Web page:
In a statement, Cambridge Analytica's board said Nix's comments "do not represent the values or operations of the firm, and his suspension reflects the seriousness with which we view this violation."

Facebook itself is drawing criticism from politicians on both sides of the Atlantic for its alleged failure to protect users' privacy.

Sandy Parakilas, who worked in data protection for Facebook in 2011 and 2012, told a U.K. parliamentary committee Wednesday that the company was vigilant about its network security but lax when it came to protecting users' data.

He said personal data including email addresses and in some cases private messages was allowed to leave Facebook servers with no real controls on how the data was used after that.

"The real challenge here is that Facebook was allowing developers to access the data of people who hadn't explicitly authorized that," he said, adding that the company had "lost sight" of what developers did with the data.

On Tuesday, the chairman of the U.K. parliament's media committee, Damian Collins, said his group has repeatedly asked Facebook how it uses data, but company officials "have been misleading to the committee."

The committee summoned Facebook CEO Mark Zuckerberg to testify. Facebook sidestepped questions on whether Zuckerberg would appear, saying instead that the company is currently focused on conducting its own reviews.

Meanwhile, Britain's information commissioner, Elizabeth Denham, said she is pursuing a warrant to search Cambridge Analytica's servers. She has also asked Facebook to cease its own audit of Cambridge Analytica's data use.

Denham said the prime allegation against Cambridge Analytica is that it acquired personal data in an unauthorized way, adding that data protection laws require services like Facebook to have strong safeguards against misuse of data.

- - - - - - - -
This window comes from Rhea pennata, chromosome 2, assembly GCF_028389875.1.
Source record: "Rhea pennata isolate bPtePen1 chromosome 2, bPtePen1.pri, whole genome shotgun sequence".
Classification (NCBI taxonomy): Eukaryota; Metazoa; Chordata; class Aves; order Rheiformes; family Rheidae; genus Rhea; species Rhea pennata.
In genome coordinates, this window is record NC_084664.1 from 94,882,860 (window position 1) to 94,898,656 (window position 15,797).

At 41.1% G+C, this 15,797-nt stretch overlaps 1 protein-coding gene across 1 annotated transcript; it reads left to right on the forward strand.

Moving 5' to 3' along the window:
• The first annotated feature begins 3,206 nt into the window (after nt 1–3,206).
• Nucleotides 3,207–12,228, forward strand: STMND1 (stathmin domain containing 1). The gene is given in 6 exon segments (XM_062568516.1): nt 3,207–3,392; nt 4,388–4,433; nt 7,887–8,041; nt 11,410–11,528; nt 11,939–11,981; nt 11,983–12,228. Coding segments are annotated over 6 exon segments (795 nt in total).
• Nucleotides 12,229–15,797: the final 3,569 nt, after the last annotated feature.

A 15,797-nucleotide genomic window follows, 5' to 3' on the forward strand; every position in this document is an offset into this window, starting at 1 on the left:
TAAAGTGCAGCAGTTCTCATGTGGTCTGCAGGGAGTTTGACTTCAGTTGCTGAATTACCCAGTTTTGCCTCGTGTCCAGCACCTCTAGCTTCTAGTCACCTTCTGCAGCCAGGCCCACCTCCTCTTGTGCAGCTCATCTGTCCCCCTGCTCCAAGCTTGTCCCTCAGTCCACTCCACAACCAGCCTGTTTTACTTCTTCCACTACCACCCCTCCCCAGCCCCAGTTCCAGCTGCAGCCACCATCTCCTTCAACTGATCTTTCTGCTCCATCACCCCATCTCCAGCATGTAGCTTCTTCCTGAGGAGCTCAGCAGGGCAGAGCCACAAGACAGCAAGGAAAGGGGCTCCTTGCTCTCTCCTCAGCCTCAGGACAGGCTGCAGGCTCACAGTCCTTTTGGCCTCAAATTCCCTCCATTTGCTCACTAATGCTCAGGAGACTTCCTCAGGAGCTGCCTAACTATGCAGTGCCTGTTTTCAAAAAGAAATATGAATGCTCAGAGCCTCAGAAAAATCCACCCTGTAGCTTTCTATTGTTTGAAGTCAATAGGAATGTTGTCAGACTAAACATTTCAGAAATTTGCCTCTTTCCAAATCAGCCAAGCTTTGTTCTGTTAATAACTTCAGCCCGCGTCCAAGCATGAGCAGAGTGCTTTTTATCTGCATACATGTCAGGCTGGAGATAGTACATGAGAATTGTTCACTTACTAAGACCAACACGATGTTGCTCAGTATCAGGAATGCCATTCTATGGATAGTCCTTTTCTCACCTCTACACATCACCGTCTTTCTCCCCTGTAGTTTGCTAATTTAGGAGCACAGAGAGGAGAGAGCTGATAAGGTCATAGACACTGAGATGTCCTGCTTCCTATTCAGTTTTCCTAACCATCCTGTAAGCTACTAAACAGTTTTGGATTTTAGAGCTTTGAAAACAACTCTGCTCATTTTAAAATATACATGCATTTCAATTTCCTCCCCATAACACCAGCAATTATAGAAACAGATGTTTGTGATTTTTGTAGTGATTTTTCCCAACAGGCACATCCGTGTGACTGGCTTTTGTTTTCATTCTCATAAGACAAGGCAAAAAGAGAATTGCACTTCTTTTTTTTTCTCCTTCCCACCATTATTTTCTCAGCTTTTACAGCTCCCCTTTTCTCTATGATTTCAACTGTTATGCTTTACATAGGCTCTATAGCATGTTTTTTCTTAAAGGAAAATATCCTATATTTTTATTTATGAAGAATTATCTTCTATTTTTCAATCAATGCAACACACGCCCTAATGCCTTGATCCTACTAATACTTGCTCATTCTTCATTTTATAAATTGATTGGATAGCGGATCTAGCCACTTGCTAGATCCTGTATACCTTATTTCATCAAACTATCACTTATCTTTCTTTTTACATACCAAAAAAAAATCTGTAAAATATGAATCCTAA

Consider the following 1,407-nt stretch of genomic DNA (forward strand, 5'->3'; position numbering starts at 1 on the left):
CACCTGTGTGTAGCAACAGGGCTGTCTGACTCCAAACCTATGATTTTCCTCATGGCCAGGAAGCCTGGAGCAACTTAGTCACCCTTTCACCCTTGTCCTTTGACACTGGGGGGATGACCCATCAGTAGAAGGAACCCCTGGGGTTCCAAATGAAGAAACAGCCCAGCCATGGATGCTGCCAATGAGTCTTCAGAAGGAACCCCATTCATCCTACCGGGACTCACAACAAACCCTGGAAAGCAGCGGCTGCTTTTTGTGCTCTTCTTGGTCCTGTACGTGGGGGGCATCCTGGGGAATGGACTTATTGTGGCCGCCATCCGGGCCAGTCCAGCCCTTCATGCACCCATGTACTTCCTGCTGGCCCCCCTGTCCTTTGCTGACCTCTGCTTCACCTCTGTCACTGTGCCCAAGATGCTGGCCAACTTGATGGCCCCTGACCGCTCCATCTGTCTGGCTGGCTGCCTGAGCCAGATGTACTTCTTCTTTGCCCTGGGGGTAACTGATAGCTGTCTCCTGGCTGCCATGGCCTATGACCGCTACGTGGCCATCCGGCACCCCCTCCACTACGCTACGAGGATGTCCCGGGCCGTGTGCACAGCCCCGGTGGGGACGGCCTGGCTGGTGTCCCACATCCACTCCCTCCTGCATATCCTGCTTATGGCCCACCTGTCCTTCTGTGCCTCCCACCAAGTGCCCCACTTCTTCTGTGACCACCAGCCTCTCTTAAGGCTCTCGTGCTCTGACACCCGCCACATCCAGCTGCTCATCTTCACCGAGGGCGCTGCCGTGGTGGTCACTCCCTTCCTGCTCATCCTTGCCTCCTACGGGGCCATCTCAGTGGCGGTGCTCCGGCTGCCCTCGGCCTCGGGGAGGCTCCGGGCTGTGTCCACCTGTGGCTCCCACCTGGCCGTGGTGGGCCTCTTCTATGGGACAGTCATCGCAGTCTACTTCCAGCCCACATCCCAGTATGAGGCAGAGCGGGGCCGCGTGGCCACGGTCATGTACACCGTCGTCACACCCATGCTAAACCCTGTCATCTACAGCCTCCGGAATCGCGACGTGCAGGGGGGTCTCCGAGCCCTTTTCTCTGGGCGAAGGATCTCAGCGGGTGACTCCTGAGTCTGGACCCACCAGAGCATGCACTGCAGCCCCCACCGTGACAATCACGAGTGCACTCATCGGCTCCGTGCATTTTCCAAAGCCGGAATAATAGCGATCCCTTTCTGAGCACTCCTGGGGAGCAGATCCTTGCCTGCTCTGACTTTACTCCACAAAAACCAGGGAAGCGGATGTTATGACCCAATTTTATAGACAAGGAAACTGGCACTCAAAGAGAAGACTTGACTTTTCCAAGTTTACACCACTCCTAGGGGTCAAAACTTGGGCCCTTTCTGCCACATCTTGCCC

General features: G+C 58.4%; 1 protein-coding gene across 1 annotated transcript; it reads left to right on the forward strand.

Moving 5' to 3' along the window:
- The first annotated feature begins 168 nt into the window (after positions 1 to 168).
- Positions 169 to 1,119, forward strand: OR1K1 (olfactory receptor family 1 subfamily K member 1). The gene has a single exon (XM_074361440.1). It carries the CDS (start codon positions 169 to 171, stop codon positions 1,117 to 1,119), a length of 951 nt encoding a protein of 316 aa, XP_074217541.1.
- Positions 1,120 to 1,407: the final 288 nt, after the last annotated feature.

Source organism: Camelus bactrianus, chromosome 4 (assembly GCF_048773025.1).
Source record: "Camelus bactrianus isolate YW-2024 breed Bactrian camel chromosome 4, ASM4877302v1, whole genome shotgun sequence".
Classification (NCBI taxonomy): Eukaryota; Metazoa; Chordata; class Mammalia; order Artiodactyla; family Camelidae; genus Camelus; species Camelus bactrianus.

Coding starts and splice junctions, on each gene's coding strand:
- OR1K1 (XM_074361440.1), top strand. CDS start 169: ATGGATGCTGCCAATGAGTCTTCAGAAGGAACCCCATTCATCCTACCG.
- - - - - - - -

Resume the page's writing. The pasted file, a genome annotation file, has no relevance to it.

Leading Democrats in the U.S. Senate also called on Zuckerberg to testify. Sen. Dianne Feinstein of California, the top Democrat on the Senate Judiciary Committee, called Facebook's latest privacy scandal a "danger signal." She wants Zuckerberg's assurances that Facebook is prepared to take the lead on measures to protect user privacy — or Congress may step in.

Kogan's work involved modeling human behavior through social media. In collaboration with Cambridge Analytica, he developed a Facebook-based personality survey called "This Is Your Digital Life" and paid about 200,000 people to take part. As a result, participants unknowingly gave the researchers access to the profiles of their Facebook friends, allowing them to collect data from millions more users.

Kogan said Cambridge Analytica approached him to gather Facebook data and provided the legal advice that this was "appropriate."

"One of the great mistakes I did here was I just didn't ask enough questions," he said. "I had never done a commercial project; I didn't really have any reason to doubt their sincerity. That's certainly something I strongly regret now."

He said the firm paid some $800,000 for the work, but it went to participants in the survey.

"My motivation was to get a dataset I could do research on; I have never profited from this in any way personally," he said.